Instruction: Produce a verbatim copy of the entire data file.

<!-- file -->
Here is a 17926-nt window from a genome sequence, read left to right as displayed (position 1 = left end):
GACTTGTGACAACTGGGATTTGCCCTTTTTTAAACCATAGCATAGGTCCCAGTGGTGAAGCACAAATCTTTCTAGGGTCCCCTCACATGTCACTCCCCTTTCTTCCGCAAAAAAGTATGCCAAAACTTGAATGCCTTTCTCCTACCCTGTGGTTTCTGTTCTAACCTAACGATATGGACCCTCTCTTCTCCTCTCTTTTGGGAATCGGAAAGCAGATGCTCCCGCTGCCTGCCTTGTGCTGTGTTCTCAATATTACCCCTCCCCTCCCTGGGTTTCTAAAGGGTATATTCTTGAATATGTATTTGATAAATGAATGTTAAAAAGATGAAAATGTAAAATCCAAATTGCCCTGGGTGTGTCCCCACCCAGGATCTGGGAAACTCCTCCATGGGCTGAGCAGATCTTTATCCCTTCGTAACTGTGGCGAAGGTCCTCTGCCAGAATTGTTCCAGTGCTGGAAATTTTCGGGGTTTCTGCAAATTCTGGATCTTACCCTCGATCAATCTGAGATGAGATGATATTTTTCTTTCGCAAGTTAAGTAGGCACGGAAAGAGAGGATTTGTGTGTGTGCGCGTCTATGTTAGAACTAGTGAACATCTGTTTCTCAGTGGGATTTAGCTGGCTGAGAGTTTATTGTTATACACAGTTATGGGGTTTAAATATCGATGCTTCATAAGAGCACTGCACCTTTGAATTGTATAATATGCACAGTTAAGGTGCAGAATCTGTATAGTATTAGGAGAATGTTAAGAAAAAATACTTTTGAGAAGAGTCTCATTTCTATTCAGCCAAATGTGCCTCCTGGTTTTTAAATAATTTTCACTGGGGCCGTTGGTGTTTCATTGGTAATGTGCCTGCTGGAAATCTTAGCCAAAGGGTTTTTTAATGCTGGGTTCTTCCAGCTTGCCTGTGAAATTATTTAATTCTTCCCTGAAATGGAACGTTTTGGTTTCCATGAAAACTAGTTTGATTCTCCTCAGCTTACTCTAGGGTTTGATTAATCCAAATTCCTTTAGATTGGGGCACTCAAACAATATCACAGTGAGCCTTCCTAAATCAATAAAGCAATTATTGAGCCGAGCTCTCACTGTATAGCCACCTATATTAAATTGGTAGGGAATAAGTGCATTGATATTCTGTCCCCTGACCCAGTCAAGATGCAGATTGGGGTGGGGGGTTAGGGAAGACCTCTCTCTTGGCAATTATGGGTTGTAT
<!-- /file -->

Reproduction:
Here is a 17926-nt window from a genome sequence, read left to right as displayed (position 1 = left end):
GACTTGTGACAACTGGGATTTGCCCTTTTTTAAACCATAGCATAGGTCCCAGTGGTGAAGCACAAATCTTTCTAGGGTCCCCTCACATGTCACTCCCCTTTCTTCCGCAAAAAAGTATGCCAAAACTTGAATGCCTTTCTCCTACCCTGTGGTTTCTGTTCTAACCTAACGATATGGACCCTCTCTTCTCCTCTCTTTTGGGAATCGGAAAGCAGATGCTCCCGCTGCCTGCCTTGTGCTGTGTTCTCAATATTACCCCTCCCCTCCCTGGGTTTCTAAAGGGTATATTCTTGAATATGTATTTGATAAATGAATGTTAAAAAGATGAAAATGTAAAATCCAAATTGCCCTGGGTGTGTCCCCACCCAGGATCTGGGAAACTCCTCCATGGGCTGAGCAGATCTTTATCCCTTCGTAACTGTGGCGAAGGTCCTCTGCCAGAATTGTTCCAGTGCTGGAAATTTTCGGGGTTTCTGCAAATTCTGGATCTTACCCTCGATCAATCTGAGATGAGATGATATTTTTCTTTCGCAAGTTAAGTAGGCACGGAAAGAGAGGATTTGTGTGTGTGCGCGTCTATGTTAGAACTAGTGAACATCTGTTTCTCAGTGGGATTTAGCTGGCTGAGAGTTTATTGTTATACACAGTTATGGGGTTTAAATATCGATGCTTCATAAGAGCACTGCACCTTTGAATTGTATAATATGCACAGTTAAGGTGCAGAATCTGTATAGTATTAGGAGAATGTTAAGAAAAAATACTTTTGAGAAGAGTCTCATTTCTATTCAGCCAAATGTGCCTCCTGGTTTTTAAATAATTTTCACTGGGGCCGTTGGTGTTTCATTGGTAATGTGCCTGCTGGAAATCTTAGCCAAAGGGTTTTTTAATGCTGGGTTCTTCCAGCTTGCCTGTGAAATTATTTAATTCTTCCCTGAAATGGAACGTTTTGGTTTCCATGAAAACTAGTTTGATTCTCCTCAGCTTACTCTAGGGTTTGATTAATCCAAATTCCTTTAGATTGGGGCACTCAAACAATATCACAGTGAGCCTTCCTAAATCAATAAAGCAATTATTGAGCCGAGCTCTCACTGTATAGCCACCTATATTAAATTGGTAGGGAATAAGTGCATTGATATTCTGTCCCCTGACCCAGTCAAGATGCAGATTGGGGTGGGGGGTTAGGGAAGACCTCTCTCTTGGCAATTATGGGTTGTAT